I’ve had previous iterations of Camellia Sinensis’ Li Shan and enjoyed them, so I picked up this spring 2020 harvest in their September sale. I’ve had it three times now and have gotten slightly different flavours in each session. I steeped 6 g of leaf in a 120 ml teapot at 195F for 25, 20, 25, 30, 30, 45, 60, 75, 90, 120, and 240 seconds.
The dry aroma is of brown sugar, coconut, spinach, honeysuckle, and lilacs. In the first steep, I get lilac, sweet pea, gardenia, butter, coconut, grass, spinach, and pastries. It has a nice, viscous texture. The second steep is sweeter, with custard, cream corn, green apple, and honeysuckle. Steep three offers more honeysuckle/gardenia/other florals, particularly in the aroma, and the veggie, grass, and spinach notes become stronger. (I also got pineapple in previous sessions, but sadly, not in this one.) The next couple steeps display more of the cream corn sweetness, which I guess could be interpreted as custard or condensed milk. The tea is also still very floral. The steeps become more vegetal after this point, but with lots of floral sweetness to balance them out.
This tea is full of florals and is sweeter than many Li Shans, with some of the tropical fruit flavours I like when I leaf it heavy. I agree with Daylon that it’s kind of midrange, and I also prefer their less expensive Shan Lin Xi. Still, I might pick it up again if it’s on sale, simply because of the relatively reasonable price and the convenience of buying from a Canadian vendor.
Flavors: Brown Sugar, Butter, Coconut, Corn Husk, Custard, Floral, Gardenias, Grass, Green Apple, Honeysuckle, Pastries, Pineapple, Spinach, Sweet, Vegetal
X is for… Xiao Zhong!
I actually had a few X options to pick from for this day, but they were all pretty hyper traditional teas and I didn’t really end up having time during my work day to brew up more than just this one with the care I felt it deserved.
I did make this Western style – but I feel like it came out really well! It’s very chocolate tasting to me, but really dark chocolate with a healthy amount of bitterness to it. I know Camellia Sinensis describes this as a bit vegetal, but I didn’t get that all. Aside from the dark cacao/baker’s chocolate type notes, I mostly got a bit of a smoky edge, some red bean, and a woodier/oak-y backbone to the sip. Full bodied, complex even as a Western brew, and just very rich with a long lingering finish.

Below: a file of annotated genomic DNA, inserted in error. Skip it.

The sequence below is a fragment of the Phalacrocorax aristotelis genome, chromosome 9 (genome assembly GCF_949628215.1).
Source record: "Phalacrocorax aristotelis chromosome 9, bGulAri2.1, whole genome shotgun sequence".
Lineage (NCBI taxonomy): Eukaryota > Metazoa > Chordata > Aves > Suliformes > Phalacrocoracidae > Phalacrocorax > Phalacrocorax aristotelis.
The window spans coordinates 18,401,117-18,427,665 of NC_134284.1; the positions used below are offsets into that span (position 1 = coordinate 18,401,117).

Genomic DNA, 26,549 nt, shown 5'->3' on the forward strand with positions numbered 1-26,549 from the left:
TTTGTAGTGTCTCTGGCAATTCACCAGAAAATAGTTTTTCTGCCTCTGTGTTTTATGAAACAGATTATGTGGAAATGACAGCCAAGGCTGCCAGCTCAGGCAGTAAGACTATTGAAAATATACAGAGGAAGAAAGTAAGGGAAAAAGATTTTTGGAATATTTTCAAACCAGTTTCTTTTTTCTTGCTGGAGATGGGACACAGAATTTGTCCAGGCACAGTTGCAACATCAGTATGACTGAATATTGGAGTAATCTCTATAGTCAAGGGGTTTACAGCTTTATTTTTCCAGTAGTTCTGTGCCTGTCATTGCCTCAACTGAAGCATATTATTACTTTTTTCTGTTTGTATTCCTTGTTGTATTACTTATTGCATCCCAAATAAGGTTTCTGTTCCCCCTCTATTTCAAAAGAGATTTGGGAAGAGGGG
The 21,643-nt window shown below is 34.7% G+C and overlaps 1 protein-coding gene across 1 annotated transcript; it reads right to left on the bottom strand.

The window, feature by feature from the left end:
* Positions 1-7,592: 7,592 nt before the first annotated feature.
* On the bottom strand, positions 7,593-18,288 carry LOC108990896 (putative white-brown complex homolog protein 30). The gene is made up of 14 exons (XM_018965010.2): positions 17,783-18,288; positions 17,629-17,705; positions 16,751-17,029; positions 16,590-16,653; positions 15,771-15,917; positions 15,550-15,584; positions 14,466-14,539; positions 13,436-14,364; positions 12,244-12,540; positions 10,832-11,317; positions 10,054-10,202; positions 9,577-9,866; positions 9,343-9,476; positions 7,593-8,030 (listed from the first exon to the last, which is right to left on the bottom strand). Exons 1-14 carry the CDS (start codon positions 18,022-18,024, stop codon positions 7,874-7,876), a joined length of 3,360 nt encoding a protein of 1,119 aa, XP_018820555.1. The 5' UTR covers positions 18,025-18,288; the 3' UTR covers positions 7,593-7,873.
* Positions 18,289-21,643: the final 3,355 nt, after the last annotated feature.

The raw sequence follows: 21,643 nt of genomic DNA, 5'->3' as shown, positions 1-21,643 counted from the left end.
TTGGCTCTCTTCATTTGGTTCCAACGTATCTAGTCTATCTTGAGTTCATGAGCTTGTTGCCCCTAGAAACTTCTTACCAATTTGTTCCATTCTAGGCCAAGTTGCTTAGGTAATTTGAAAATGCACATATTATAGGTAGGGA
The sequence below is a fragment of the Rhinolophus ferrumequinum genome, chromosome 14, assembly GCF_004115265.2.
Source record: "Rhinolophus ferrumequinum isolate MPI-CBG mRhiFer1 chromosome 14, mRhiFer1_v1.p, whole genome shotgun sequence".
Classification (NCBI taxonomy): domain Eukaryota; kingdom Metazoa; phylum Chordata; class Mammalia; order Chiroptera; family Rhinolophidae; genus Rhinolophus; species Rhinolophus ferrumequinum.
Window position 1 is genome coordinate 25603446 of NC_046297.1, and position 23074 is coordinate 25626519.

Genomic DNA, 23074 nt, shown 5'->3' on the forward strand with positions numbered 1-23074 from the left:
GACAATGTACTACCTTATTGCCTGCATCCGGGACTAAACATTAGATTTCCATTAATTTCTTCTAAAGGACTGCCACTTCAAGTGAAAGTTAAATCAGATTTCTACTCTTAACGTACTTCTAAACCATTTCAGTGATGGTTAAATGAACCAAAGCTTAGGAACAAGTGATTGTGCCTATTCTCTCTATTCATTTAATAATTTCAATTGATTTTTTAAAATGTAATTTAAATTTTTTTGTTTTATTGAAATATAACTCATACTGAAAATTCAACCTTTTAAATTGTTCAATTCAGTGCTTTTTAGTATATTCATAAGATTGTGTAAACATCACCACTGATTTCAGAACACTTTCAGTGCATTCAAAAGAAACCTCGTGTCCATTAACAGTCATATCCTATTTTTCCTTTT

Cannot wait to brew this Gongfu – I feel like I’m gonna have some high expectations now.
This second flush is from 2020, which makes it relatively new in my tea collection. It caught my eye because Camellia Sinensis noted it was representative of the style, and even though I’ve had many SF Darjeelings, I still look for benchmarks of what they’re “supposed” to taste like. I steeped 4 g of leaf in a 355 ml mug at 195F for 5, 7, and 10 minutes.
The dry aroma is of caramel, nuts, and flowers. The first steep has notes of autumn leaves, nuts (yes, hazelnut seems accurate), caramel, butter, wood, flowers, saline, and a hint of muscatel. The finish is rather woody and drying, especially if the tea is held in the mouth for any length of time. The tea also has some tannins. The next couple steeps are heavier on the nuts and caramel and lighter on the fruit and florals. I get some minerality in the third steep.
This tea is a good deal more restrained than the luxuriantly fruity, floral second flush Darjeelings I gravitate toward. However, I think it is indeed a high-quality, well-made example of the type, if not one that really wows me.
Flavors: Autumn Leaf Pile, Butter, Caramel, Drying, Floral, Hazelnut, Mineral, Muscatel, Nuts, Salty, Tannin, Wood
2021 sipdown no. 81
I’m working on a sipdown of this because I enjoyed it when CS first sent a sample, but since I ordered 50g I am over it, sadly. It seems to be all malt and nothing else.
There’s nothing inherently wrong with it, it’s a fine tasting tea. I’d just prefer other straight black teas from CS.
Giving the remainder of this one to Lex’s mamma for her enjoyment.
Only have three samples left from the Leafhopper trade. Again, thank you!
I was debating on what I wanted this morning, and since it’s a crisp spring day, a slightly autumnal or floral Darjeeling would probably go well with it. This note is going to be shorter than my usual verbose nonsense because I decided to do this western.